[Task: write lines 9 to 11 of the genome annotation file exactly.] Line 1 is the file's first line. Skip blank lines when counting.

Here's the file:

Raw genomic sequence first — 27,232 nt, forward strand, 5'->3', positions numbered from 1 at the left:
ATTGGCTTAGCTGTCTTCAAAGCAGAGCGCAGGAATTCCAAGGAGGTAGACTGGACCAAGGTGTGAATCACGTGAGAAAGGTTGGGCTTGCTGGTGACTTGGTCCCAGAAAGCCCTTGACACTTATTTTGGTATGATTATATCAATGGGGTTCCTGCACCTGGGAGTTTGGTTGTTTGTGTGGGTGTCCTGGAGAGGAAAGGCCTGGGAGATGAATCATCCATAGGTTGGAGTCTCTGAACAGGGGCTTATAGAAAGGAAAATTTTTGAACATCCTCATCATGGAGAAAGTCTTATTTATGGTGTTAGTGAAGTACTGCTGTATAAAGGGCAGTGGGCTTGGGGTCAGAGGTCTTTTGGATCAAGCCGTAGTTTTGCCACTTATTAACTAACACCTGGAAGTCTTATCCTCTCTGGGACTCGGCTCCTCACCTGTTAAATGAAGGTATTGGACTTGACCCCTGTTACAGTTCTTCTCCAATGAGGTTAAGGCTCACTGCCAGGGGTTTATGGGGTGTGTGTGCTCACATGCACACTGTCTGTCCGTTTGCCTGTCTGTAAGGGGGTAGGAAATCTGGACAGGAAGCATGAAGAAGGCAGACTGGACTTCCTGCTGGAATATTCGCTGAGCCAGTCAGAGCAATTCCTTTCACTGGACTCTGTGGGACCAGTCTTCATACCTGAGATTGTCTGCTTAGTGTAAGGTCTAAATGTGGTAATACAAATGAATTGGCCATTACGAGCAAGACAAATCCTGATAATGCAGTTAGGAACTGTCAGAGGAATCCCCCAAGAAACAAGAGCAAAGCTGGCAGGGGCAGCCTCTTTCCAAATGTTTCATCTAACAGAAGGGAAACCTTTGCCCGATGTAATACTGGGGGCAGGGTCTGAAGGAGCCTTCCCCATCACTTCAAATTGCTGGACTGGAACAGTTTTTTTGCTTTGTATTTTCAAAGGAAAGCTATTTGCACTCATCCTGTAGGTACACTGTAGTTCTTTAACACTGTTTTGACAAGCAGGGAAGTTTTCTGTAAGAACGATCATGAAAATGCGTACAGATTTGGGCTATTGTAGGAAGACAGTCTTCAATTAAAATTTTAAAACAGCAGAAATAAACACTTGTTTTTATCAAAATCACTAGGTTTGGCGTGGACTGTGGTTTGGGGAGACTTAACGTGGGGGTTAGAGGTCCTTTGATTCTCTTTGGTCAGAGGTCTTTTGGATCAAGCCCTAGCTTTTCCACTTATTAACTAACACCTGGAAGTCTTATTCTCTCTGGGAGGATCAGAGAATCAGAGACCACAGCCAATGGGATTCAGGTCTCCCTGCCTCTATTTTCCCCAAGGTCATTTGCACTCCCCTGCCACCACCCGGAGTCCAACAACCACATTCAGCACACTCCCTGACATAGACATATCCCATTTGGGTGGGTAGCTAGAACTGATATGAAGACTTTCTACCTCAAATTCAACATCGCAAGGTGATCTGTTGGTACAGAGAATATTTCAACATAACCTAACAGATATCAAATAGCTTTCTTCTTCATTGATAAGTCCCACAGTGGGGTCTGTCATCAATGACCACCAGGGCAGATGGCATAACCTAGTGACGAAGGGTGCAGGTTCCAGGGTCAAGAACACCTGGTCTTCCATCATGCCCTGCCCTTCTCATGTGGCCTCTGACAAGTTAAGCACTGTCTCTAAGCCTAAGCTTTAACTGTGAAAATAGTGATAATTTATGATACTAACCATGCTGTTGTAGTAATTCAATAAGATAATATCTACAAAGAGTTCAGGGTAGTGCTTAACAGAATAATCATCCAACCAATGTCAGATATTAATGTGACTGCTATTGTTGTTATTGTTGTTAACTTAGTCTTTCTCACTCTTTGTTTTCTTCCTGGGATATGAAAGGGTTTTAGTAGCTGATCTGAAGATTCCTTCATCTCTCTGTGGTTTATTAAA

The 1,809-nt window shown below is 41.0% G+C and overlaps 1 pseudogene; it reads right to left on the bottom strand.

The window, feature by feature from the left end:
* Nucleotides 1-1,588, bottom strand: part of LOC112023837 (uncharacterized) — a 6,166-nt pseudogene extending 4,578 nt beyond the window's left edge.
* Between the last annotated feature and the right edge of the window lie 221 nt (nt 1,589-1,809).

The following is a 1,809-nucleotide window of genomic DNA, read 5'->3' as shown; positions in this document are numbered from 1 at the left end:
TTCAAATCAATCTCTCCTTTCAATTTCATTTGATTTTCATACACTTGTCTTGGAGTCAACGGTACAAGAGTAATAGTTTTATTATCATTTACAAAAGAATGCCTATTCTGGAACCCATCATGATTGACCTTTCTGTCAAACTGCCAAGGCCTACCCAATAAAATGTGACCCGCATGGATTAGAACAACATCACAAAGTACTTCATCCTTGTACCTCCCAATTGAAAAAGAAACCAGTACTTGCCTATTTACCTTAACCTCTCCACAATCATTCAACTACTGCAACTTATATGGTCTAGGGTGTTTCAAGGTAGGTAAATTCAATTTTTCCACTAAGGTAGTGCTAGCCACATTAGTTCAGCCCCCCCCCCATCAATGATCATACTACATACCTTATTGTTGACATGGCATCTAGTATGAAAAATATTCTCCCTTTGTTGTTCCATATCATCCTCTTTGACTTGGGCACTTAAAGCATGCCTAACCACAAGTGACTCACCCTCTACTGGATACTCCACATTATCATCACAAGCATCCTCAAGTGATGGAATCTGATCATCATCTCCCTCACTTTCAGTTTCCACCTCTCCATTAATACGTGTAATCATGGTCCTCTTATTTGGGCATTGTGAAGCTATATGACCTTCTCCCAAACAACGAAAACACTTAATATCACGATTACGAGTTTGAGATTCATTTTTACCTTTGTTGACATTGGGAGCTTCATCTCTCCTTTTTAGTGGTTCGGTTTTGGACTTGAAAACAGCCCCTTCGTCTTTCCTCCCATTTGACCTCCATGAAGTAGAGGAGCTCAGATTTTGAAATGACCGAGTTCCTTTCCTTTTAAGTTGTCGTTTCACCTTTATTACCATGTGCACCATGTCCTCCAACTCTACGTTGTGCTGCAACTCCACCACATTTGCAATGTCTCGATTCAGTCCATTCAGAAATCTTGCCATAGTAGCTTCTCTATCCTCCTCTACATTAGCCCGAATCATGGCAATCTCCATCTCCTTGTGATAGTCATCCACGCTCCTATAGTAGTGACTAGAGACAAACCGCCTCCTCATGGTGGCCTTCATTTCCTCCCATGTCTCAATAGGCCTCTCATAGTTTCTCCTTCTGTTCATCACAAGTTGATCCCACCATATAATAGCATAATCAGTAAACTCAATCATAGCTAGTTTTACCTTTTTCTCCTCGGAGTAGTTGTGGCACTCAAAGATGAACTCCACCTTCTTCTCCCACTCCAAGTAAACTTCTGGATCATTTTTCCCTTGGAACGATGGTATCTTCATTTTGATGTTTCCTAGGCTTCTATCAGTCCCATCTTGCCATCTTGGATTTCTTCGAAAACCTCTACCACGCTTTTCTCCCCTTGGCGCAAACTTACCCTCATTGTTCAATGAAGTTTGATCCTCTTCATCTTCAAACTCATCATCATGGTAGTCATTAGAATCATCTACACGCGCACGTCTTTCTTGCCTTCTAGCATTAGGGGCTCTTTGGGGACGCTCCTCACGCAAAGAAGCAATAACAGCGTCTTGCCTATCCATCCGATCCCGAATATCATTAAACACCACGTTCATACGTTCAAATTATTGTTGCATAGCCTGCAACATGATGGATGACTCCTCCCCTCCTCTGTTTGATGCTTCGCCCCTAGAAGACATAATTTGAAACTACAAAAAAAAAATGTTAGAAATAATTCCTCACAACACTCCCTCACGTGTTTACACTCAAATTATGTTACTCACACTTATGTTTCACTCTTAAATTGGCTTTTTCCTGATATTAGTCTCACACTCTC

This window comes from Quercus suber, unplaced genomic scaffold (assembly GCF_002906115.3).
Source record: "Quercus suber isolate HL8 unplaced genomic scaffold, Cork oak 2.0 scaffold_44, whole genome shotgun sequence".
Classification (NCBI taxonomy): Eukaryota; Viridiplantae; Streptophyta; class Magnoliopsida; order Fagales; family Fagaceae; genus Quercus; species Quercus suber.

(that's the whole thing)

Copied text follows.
This window comes from Quercus suber, unplaced genomic scaffold (assembly GCF_002906115.3).
Source record: "Quercus suber isolate HL8 unplaced genomic scaffold, Cork oak 2.0 scaffold_44, whole genome shotgun sequence".
Classification (NCBI taxonomy): Eukaryota; Viridiplantae; Streptophyta; class Magnoliopsida; order Fagales; family Fagaceae; genus Quercus; species Quercus suber.